Much to my chagrin, I'm skipping a hike with other folks right now so I can finish up a few things for teaching. I'll go sit on the porch of my cabin in awhile, though, and bask in the glow of no cell phone reception and quiet forest.

10 September 2012

Retreat! Retreat!

I leave in a few hours for University of Virginia's Mountain Lake Biological Station, where NESCent postdocs are aggregating for our annual retreat. I can't help but think of us a battalion of scientific soldiers, withdrawing from our offices to regroup and plan our next attack.

I'm reminded of many lovely field trips from my time as an undergraduate at Western Kentucky University. Our small class sizes meant that loading students into a few vans and galavanting off for the mountains or Gulf coast was par for the course (pun intended) in ecology and evolution labs.

Thus, I'm actually quite excited to head off to the mountains for a brief adventure. I'm taking some field guides so I can stalk wild plants and mushrooms. I'm also eager to talk about the professional development topics scheduled for the next few days, especially in light of upcoming deadlines for job applications (eep!).

08 September 2012

Data visualization

I've been thinking lots lately about how we visualize data in biological research. As a student of both communication and science, I find the interplay between the two fields to be especially compelling. This interest was reinvigorated last spring by some meetings with a visiting NESCent scholar, Tyler Curtain, who introduced me to some of the preeminent and current literature on the field. Since then, I've noticed the theme popping up repeatedly in my interactions with colleagues. Folks pop in to my office to ask for advice on figures, and some NESCent-associated projects like Open Tree of Life are particularly interested in advancing visualization abilities for evolutionary biology.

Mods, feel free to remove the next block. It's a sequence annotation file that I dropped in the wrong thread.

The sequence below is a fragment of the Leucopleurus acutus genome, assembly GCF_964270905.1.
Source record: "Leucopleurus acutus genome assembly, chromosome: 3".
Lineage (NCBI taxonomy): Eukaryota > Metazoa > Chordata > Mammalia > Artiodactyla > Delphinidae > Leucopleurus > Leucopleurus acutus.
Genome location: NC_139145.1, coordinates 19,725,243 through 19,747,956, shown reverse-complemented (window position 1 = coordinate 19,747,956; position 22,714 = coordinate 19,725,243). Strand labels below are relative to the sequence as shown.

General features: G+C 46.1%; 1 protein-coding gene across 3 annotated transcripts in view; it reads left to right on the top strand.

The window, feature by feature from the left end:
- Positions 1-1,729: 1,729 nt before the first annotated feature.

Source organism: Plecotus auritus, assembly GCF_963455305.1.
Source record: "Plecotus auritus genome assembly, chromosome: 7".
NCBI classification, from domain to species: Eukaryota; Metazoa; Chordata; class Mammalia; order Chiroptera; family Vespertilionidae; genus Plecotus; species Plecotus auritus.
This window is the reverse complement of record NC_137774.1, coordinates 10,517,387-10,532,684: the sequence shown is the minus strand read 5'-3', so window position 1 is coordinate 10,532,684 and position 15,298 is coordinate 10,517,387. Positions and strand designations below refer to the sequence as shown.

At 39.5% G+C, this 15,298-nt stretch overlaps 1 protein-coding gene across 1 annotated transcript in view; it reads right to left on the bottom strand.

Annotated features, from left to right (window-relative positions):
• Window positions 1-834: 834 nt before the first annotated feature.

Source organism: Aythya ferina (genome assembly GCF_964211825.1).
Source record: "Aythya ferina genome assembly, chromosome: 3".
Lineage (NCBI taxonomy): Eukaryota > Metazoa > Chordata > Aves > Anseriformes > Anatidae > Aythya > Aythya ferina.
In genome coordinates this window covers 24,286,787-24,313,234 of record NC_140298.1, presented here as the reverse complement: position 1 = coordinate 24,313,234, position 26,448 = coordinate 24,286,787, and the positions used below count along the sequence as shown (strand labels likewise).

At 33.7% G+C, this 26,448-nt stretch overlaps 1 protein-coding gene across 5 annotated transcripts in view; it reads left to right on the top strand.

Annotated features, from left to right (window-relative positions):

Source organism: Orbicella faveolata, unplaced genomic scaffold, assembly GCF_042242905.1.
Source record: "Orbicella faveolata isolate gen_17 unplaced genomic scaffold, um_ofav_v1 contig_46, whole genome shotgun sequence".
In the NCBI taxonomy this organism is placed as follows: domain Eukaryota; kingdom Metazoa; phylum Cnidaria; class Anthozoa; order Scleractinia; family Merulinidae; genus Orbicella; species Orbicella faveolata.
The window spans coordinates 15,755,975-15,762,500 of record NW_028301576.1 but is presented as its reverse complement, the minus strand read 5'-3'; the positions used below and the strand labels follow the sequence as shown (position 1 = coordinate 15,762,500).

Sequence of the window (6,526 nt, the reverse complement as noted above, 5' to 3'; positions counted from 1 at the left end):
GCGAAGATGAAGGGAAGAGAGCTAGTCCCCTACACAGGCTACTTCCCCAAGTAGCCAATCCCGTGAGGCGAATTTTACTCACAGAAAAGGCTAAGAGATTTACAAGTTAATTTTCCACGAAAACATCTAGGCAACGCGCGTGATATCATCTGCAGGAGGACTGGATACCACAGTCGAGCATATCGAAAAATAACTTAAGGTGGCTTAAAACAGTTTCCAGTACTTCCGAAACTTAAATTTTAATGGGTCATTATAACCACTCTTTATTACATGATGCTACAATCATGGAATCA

As a result of this convergence of events, I jumped at the chance to take a short workshop on data visualization offered by Duke Libraries Data and GIS Services. I was struck by the breadth of options available for representing data visually, and began thinking a bit about how different figures in evolutionary biology are from other fields. I talked a bit with Angela Zoss, the instructor of the course, who concurred that biological disciplines tend to lag behind other sciences in adopting more effective methods of visualizing data (I would extend that claim and imply that sciences in general lag behind other fields of study as well).

Let's face it, folks. Figures representing biological data are notoriously problematic to not only build, but interpret. Dendrograms (which in the data visualization world include many types of tree structures) are very complicated in evolutionary biology, and our tendency is to cram as much information as possible into each figure. A single diagram may include tree topology, branch lengths/divergence times, taxon names (tree tips AND higher taxonomic groupings), color coding for one or more traits, etc. Additionally, I've long thought that effective visualizations for genomics research, especially in the comparative realm, are notoriously convoluted and difficult to understand.

Why are our figures so complicated? I think it's because biology as a science inherently includes many different variables, each of which includes sometimes large margins for error. As scientists, we want to tell our research narrative in as non-biased a manner as possible, which means including (visually) as much data as possible. This impulse is compounded by a push to streamline figures for publications, which is further complicated by lack of availability of color, space, and resolution.

But let's face it. We're never telling an unbiased story with our figures. We make decisions about inclusion of data in a study and methods of analysis even before we get to the publication stage, and cramming as much summary information as possible into a figure doesn't represent those biases. What is the goal of a figure or representation of biological data? It should be interpretable by an audience, which in journals means scientific peers. When visualizations become so specialized that only a handful of people in a field can understand them, we're working counter to the purpose of the visualization. It's not doing its job.

I advocate striking a balance between the goals of the two paragraphs above. Tell a clear story with the data, but include enough information for the audience to understand associated variance and error. As a result, I'm planning a open discussion at NESCent with folks from our informatics and science groups, in addition to folks who work on data visualization, to see how we can improve our methods of building figures.

Possible topics for contemplation include (but aren't limited to) the following:

  • tree visualization
  • deep time
  • visualizing error
  • taxonomic levels
  • trait mapping